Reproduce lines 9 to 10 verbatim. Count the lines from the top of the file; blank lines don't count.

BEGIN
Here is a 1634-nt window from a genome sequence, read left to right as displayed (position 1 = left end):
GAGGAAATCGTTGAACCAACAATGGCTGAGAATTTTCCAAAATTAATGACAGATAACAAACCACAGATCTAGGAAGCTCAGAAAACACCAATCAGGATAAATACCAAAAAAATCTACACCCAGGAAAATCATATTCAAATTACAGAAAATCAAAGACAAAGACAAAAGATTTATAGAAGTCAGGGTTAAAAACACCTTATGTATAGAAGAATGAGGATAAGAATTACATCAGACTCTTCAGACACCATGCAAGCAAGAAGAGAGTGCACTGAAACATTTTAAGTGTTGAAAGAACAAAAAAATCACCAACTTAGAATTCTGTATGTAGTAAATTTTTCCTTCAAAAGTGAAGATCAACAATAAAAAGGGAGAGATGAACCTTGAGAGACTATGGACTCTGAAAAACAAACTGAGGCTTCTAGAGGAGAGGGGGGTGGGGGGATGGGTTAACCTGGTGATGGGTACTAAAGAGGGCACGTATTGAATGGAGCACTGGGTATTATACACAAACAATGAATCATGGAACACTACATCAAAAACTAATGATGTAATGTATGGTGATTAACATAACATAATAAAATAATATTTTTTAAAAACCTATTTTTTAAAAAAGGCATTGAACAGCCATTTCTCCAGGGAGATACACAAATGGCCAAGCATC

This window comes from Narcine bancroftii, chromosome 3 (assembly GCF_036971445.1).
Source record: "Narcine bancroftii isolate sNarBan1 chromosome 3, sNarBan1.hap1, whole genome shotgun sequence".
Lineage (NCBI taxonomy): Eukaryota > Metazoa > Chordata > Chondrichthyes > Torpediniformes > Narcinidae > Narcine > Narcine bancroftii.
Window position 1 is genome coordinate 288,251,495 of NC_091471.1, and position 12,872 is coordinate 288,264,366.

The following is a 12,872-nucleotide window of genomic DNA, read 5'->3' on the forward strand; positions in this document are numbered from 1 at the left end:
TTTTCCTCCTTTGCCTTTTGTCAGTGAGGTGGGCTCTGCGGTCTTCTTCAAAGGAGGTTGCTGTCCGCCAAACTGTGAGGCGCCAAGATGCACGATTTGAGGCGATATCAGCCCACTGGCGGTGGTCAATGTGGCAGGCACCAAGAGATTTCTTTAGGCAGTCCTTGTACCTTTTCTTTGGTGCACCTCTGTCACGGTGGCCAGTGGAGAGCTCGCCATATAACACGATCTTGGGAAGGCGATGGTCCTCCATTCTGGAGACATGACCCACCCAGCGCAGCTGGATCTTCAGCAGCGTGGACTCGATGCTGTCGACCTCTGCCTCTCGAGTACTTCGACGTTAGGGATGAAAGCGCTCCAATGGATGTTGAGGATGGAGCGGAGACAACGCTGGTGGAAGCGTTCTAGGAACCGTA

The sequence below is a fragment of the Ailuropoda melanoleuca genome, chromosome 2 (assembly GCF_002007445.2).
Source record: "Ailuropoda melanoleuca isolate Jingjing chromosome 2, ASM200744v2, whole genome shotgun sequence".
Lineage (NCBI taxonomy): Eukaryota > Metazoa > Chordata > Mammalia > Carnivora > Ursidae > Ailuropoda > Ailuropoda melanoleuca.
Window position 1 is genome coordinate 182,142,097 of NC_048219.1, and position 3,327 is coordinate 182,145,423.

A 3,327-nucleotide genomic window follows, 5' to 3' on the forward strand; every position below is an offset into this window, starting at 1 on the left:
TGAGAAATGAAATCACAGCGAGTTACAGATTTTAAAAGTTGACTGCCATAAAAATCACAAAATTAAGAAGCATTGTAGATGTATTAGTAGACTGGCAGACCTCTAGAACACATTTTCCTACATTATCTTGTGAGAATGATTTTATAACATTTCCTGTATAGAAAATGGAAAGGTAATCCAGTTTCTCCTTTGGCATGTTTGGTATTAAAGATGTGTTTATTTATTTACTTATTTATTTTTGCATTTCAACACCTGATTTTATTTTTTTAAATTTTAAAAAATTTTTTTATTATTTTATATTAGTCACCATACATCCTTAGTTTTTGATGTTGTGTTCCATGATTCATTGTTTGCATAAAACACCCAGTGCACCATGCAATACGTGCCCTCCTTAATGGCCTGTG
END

The sequence below is a fragment of the Ailuropoda melanoleuca genome, chromosome 2 (assembly GCF_002007445.2).
Source record: "Ailuropoda melanoleuca isolate Jingjing chromosome 2, ASM200744v2, whole genome shotgun sequence".